Tokenisation has been around for a while, although up to now its uses have been limited to applications such as rendering databases anonymous. It is only now coming to the forefront on e-commerce sites as a way to optimise and add security to the purchasing process.
Tokenisation works by replacing sensitive data (account numbers, social security or other) with substitution values, called tokens. The risk of exposure of sensitive data is thereby greatly reduced. This data is then stored in encrypted format within a dedicated centralized electronic safe. With such a system the consequences of any security breach are limited. This is in part thanks to a helpful property of the tokens themselves: even in case of an attack on the system sensitive information is not revealed; only the value of the token may be read. This encryption method separates the input information from the codes that hide it. Safe, flexible and inexpensive, the system is winning over the world of e-commerce.
The aforementioned tokens are an integral part of Apple Pay, which was launched in September 2014. Visa and Mastercard were not to be left behind, and announced around the same time their acceptance of tokenisation as a means of ensuring secure transactions (in particular for transactions effected without the use of a card).
The e-seller has overall control over the act of payment
With a tokenisation system the e-seller can do away with external payment pages. Payment functionality may then be integrated into the seller’s own website. They may be in the brand colours (as opposed to those of an external provider), as part of a one page checkout including both the offer and the payment. One may imagine that mobile payments will also be smoother with tokenisation systems. Perhaps it will help to reduce the high drop out rate currently recorded at the moment of payment for consumers using mobile platforms. The merchant will only see the token, and not his or her customer’s sensitive data. This kind of system will therefore be outside of the scope of PCI DSS, which is the payment card industry standard for data security. With fewer procedures and standards to be met the merchant will have more time to focus on his or her trade.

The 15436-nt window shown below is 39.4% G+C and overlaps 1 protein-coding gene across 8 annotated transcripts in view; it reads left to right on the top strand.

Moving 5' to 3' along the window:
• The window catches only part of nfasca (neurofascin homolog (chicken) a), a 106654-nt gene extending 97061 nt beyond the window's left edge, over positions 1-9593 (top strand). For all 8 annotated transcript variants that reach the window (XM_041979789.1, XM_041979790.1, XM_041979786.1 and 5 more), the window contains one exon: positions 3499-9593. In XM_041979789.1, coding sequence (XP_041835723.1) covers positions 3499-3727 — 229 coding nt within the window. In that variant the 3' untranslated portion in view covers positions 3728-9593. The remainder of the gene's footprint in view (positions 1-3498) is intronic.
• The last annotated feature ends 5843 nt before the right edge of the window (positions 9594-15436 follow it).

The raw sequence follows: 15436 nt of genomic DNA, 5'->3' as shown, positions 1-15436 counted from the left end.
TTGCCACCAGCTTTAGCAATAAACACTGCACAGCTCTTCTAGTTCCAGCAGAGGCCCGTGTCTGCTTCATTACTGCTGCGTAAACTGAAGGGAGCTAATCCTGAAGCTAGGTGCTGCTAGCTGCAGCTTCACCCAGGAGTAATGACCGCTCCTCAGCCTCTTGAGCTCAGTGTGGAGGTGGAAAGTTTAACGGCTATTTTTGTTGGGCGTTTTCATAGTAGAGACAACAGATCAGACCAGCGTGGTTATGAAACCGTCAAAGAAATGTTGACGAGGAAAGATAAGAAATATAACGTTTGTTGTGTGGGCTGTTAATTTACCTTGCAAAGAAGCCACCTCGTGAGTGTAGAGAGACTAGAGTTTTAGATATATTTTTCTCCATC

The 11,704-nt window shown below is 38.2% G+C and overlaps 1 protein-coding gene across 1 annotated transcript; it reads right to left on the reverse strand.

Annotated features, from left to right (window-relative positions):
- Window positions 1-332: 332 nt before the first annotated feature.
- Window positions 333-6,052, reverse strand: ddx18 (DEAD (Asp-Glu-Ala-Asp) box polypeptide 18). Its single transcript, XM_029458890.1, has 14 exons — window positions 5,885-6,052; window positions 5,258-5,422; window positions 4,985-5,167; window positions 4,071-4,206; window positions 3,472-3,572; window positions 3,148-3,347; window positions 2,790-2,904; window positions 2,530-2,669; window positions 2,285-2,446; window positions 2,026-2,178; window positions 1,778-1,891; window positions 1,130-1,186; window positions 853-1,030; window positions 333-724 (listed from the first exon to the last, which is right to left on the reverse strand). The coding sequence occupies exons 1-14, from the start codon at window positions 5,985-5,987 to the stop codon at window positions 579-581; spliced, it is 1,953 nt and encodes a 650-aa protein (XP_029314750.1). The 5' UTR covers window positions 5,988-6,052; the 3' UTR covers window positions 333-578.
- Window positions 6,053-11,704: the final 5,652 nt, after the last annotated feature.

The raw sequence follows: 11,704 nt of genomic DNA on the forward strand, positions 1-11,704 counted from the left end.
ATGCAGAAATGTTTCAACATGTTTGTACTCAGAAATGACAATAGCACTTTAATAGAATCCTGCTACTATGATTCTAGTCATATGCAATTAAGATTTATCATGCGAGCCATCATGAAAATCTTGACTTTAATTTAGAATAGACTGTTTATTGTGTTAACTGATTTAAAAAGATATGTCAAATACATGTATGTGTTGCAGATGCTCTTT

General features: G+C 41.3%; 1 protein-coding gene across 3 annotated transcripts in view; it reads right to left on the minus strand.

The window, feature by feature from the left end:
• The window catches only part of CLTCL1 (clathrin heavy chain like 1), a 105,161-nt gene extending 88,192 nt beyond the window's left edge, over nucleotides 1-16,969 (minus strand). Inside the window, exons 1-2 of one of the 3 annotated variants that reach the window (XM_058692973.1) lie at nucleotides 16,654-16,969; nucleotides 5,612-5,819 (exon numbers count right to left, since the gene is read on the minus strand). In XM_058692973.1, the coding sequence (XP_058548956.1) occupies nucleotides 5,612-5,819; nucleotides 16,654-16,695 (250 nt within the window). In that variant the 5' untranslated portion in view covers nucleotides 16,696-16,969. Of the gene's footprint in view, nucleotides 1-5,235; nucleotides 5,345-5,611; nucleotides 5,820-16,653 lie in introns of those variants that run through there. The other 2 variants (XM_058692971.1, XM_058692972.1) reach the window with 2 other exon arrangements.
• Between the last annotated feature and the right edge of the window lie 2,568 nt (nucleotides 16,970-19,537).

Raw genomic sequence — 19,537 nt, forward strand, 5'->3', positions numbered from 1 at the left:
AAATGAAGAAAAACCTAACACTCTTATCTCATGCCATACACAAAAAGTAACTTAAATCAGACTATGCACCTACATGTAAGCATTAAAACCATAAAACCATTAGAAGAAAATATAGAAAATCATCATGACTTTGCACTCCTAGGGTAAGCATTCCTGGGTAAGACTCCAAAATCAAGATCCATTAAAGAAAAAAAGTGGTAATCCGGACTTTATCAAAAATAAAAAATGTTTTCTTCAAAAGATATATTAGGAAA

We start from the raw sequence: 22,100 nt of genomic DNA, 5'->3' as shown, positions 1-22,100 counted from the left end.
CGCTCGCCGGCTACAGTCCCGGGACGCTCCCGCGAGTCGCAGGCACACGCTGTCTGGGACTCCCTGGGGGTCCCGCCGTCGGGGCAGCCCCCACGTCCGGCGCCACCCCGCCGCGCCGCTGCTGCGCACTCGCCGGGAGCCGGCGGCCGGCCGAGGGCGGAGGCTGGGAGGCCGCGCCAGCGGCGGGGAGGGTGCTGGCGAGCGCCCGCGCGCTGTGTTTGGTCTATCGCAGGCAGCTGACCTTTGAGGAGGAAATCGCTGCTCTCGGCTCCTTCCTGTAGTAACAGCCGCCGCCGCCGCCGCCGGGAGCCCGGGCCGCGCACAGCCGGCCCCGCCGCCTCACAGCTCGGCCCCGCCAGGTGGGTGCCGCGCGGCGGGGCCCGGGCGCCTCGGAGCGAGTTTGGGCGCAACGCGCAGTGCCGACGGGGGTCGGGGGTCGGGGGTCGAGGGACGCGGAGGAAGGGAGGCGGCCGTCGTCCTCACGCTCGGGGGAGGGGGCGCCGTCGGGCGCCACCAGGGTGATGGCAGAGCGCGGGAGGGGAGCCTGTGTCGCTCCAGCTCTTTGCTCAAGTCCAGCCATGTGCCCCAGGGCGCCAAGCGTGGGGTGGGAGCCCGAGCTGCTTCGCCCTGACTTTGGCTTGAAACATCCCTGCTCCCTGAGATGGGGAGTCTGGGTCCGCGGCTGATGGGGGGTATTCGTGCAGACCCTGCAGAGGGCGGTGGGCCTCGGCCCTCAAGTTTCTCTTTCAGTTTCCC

Hackers have been seen to keep up with advances in technology. But the tokenisation system makes it very difficult to access sensitive customer data. Up until now at least, this system seems to be one of the most robust against attacks.